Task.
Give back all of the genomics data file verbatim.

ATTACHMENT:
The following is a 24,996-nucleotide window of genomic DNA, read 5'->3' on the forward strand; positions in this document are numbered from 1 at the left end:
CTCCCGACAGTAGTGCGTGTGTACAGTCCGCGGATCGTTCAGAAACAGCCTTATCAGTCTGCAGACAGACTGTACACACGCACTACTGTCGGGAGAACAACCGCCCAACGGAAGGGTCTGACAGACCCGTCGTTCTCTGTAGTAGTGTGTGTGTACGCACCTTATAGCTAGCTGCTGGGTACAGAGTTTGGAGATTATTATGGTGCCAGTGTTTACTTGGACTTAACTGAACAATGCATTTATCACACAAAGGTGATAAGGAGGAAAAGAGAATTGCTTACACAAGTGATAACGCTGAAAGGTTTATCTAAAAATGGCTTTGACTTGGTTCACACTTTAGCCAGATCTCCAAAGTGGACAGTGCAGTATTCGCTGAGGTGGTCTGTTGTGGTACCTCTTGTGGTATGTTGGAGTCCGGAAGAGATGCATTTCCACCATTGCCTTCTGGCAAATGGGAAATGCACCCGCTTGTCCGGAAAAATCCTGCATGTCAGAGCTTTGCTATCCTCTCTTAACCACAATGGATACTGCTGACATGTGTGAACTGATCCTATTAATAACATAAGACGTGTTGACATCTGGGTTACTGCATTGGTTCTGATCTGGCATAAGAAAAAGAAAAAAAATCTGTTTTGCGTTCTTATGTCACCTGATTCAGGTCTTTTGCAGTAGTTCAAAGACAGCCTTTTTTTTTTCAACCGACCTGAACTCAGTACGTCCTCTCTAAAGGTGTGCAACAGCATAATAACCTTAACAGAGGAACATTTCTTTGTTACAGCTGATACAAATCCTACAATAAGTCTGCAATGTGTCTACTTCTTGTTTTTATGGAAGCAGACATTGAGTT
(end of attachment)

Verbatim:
The following is a 24,996-nucleotide window of genomic DNA, read 5'->3' on the forward strand; positions in this document are numbered from 1 at the left end:
CTCCCGACAGTAGTGCGTGTGTACAGTCCGCGGATCGTTCAGAAACAGCCTTATCAGTCTGCAGACAGACTGTACACACGCACTACTGTCGGGAGAACAACCGCCCAACGGAAGGGTCTGACAGACCCGTCGTTCTCTGTAGTAGTGTGTGTGTACGCACCTTATAGCTAGCTGCTGGGTACAGAGTTTGGAGATTATTATGGTGCCAGTGTTTACTTGGACTTAACTGAACAATGCATTTATCACACAAAGGTGATAAGGAGGAAAAGAGAATTGCTTACACAAGTGATAACGCTGAAAGGTTTATCTAAAAATGGCTTTGACTTGGTTCACACTTTAGCCAGATCTCCAAAGTGGACAGTGCAGTATTCGCTGAGGTGGTCTGTTGTGGTACCTCTTGTGGTATGTTGGAGTCCGGAAGAGATGCATTTCCACCATTGCCTTCTGGCAAATGGGAAATGCACCCGCTTGTCCGGAAAAATCCTGCATGTCAGAGCTTTGCTATCCTCTCTTAACCACAATGGATACTGCTGACATGTGTGAACTGATCCTATTAATAACATAAGACGTGTTGACATCTGGGTTACTGCATTGGTTCTGATCTGGCATAAGAAAAAGAAAAAAAATCTGTTTTGCGTTCTTATGTCACCTGATTCAGGTCTTTTGCAGTAGTTCAAAGACAGCCTTTTTTTTTTCAACCGACCTGAACTCAGTACGTCCTCTCTAAAGGTGTGCAACAGCATAATAACCTTAACAGAGGAACATTTCTTTGTTACAGCTGATACAAATCCTACAATAAGTCTGCAATGTGTCTACTTCTTGTTTTTATGGAAGCAGACATTGAGTT